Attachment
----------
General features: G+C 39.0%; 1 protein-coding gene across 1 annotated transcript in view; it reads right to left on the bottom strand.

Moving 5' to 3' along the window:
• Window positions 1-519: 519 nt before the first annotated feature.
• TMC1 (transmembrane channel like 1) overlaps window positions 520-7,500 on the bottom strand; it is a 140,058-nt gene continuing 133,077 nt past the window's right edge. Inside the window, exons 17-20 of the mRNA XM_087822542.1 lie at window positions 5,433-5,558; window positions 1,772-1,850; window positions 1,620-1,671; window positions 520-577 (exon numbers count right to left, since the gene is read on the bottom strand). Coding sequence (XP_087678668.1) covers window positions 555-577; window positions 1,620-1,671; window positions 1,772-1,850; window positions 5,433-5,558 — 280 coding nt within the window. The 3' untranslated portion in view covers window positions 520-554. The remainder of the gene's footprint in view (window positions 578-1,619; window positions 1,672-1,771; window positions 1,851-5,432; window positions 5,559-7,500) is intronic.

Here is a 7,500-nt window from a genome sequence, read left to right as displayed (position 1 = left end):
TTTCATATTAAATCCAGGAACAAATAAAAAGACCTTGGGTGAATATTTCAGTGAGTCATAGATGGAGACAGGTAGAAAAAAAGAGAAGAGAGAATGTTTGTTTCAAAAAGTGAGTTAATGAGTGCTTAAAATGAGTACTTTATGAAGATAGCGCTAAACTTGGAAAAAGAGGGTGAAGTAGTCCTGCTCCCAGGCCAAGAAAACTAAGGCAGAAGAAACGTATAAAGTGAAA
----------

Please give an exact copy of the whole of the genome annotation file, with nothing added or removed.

General features: G+C 39.0%; 1 protein-coding gene across 1 annotated transcript in view; it reads right to left on the bottom strand.

Moving 5' to 3' along the window:
• Window positions 1-519: 519 nt before the first annotated feature.
• TMC1 (transmembrane channel like 1) overlaps window positions 520-7,500 on the bottom strand; it is a 140,058-nt gene continuing 133,077 nt past the window's right edge. Inside the window, exons 17-20 of the mRNA XM_087822542.1 lie at window positions 5,433-5,558; window positions 1,772-1,850; window positions 1,620-1,671; window positions 520-577 (exon numbers count right to left, since the gene is read on the bottom strand). Coding sequence (XP_087678668.1) covers window positions 555-577; window positions 1,620-1,671; window positions 1,772-1,850; window positions 5,433-5,558 — 280 coding nt within the window. The 3' untranslated portion in view covers window positions 520-554. The remainder of the gene's footprint in view (window positions 578-1,619; window positions 1,672-1,771; window positions 1,851-5,432; window positions 5,559-7,500) is intronic.

Here is a 7,500-nt window from a genome sequence, read left to right as displayed (position 1 = left end):
TTTCATATTAAATCCAGGAACAAATAAAAAGACCTTGGGTGAATATTTCAGTGAGTCATAGATGGAGACAGGTAGAAAAAAAGAGAAGAGAGAATGTTTGTTTCAAAAAGTGAGTTAATGAGTGCTTAAAATGAGTACTTTATGAAGATAGCGCTAAACTTGGAAAAAGAGGGTGAAGTAGTCCTGCTCCCAGGCCAAGAAAACTAAGGCAGAAGAAACGTATAAAGTGAAA